Chapter 1: Outdoor Air Intake

1.1. Theory and Applications


1.1.  Theory and Applications

The outdoor air intake is the portion of the system that brings outdoor air from the exterior of the building to the air handling unit location.  For some systems, such as packaged rooftop equipment, this section is simply a screen and an outdoor air damper incorporated into the unit housing.  For other systems with mechanical rooms deep inside a building, the outdoor air intake can be more extensive, including:

·       Louvers

·       Outdoor air dampers

·       Fire dampers, smoke dampers, or combination fire and smoke dampers

·       Ductwork and related accessories

For small systems or packaged air handling units, there is usually little functional testing required for the outdoor air intake section.  However, if the system is large, complex, or capable of generating significant static pressures, then functional testing may be required. Some of the tests may focus on verification of the performance of individual components such as acoustical louvers or smoke and fire dampers.   Other tests may ensure that the individual components work in harmony with the rest of the air handling system.  For instance, verification of the interlocks associated with the intake damper or an operable intake louver on a large, 100% outdoor air system can be crucial to prevent duct implosion if the intake damper or louver failed to open during start up.

Louvers are typically found in HVAC systems at the point where air enters and exits the air handling equipment.  In the outdoor air intake section, louvers generally have fixed blades, but operable louvers are installed when the system does not include outdoor air dampers.  While louvers are often thought of as relatively insignificant and passive elements in the system, they perform critical functions and, when located in a moving air stream, have a dynamic impact on the performance of the system, especially operable louvers.

Louvers typically provide one or more of the following functions:

·       Contaminant Protection The louver blades themselves and any screening provided behind the blades acts as the first stage of very rough filtration for the air handling equipment.  Some manufacturers have developed designs that will filter out sand and dust in the 140-200 micron size (a human hair is about 100 microns in diameter).

·       Visual Screening Louvers can screen equipment such as cooling towers or rooftop air handlers from view when they are located on the exterior of a building.  Typically, this function is achieved by a combination of blade orientation (vertical or horizontal) and blade design. 

·       Vandal Protection Louvers located in accessible areas are sometimes designed to be vandal proof.  These louvers can include special vandal resistant hardware, security bars, and blade designs aimed at preventing penetration of the louver by foreign objects.

·       Acoustical Protection - Occasionally, the equipment located on the system side of a louver can have a noise signature that would be objectionable on the exterior of the building without acoustic treatment.  Vane-axial fans are one example of equipment that may have acoustical problems.  Some louver designs utilize blades constructed and arranged to decrease sound transmission.

An important louver parameter that is common to many of the louver performance specifications is louver free area. The free area of a louver is the area actually available for the passage of air. This should not be confused with louver face area, which is the overall cross sectional area of the louver perpendicular to the direction of airflow.  The referenced Air Movement and Control Association (AMCA) standards indicate how free area can be calculated based on dimensions taken from the louver. Some manufacturers state performance data in terms of free area velocity while others state performance in terms of face area velocity, so it is important to determine which velocity is being used when documenting louver performance criteria.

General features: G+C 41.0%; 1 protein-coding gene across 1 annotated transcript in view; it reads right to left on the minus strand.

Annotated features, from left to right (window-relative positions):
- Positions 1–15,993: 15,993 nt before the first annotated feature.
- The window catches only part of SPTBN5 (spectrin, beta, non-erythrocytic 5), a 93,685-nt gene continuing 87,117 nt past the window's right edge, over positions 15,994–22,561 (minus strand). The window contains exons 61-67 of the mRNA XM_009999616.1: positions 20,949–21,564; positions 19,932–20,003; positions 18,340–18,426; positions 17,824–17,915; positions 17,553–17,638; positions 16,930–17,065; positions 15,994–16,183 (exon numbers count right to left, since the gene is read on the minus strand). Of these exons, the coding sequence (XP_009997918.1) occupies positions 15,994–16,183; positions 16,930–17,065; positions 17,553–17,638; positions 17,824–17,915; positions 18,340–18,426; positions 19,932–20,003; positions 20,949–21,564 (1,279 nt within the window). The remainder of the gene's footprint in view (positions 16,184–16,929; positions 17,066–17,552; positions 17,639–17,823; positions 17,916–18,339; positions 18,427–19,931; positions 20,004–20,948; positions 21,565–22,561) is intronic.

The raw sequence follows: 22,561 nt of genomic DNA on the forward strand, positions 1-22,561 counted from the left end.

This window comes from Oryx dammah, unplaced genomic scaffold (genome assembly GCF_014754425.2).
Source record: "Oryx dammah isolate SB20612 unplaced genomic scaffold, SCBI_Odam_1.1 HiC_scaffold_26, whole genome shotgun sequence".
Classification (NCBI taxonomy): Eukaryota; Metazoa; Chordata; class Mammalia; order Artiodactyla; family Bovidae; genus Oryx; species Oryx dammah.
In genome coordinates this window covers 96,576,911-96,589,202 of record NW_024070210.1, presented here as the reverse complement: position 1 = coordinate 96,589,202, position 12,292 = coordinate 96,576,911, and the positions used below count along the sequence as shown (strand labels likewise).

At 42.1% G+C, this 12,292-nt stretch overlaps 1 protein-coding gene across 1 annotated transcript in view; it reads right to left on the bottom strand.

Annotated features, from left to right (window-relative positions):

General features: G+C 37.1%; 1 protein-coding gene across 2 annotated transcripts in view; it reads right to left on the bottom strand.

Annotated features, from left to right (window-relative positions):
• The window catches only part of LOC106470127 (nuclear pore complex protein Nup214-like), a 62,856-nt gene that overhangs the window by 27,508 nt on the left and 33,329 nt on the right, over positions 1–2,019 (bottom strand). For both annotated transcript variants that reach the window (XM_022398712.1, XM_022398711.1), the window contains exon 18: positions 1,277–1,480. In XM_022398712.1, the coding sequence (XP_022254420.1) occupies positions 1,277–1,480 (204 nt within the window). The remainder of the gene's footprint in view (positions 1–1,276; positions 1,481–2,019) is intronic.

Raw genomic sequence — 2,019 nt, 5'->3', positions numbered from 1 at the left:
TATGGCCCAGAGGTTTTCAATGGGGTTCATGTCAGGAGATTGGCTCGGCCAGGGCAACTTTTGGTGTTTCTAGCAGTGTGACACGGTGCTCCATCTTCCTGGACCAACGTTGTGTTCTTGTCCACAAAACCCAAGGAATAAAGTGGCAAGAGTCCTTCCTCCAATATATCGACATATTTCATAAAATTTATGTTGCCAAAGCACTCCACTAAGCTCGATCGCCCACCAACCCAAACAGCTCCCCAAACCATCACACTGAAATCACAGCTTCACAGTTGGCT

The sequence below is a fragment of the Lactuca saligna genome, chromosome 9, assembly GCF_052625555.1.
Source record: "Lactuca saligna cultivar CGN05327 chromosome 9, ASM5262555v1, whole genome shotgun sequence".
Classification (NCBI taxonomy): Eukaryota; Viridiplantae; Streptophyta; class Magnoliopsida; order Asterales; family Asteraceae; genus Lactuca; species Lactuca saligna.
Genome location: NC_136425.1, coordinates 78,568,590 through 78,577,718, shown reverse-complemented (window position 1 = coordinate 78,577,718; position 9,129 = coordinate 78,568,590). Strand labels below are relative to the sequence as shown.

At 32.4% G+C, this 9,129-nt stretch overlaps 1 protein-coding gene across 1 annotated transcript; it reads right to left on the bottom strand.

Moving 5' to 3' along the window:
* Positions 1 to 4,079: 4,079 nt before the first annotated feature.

As indicated previously, one of the primary functions of a louver is to minimize the entry of water into an air handling system.  In addition to being designed to resist penetration by water and channel water away from the interior of the system, louvers must be applied properly to achieve success in this area.   As a general rule, face velocities should be 700 fpm or less to prevent water induction.  It is also important to understand that a louver that is designed and tested to AMCA standards may still allow some water penetration.  The test associated with the AMCA standard is designed to define the ‘point of beginning water penetration’, the louver face velocity at which water begins to make its way through the louver. This provides a consistent basis for comparison of different louver designs, but does not provide quantitative data on how much water can be expected to penetrate a louver under actual service conditions. For instance, the AMCA standard does not address driving rain, and real rainfall rates can exceed test standards.  The design of the intake compartment should assume some rain penetration will occur, so the use moisture tolerant materials and including drainage is advisable.

The moisture droplets associated with heavy fog can penetrate louvers even when they have been properly sized and selected to minimize rain penetration.  This moisture often becomes trapped in the first filter section in the system and can cause problems there unless the filters are selected and installed to minimize this complication.  Systems that handle 100% outdoor air are particularly prone to this problem. 

Additional information regarding louvers can be obtained a number of publications, which are referenced in Appendix B: Resources.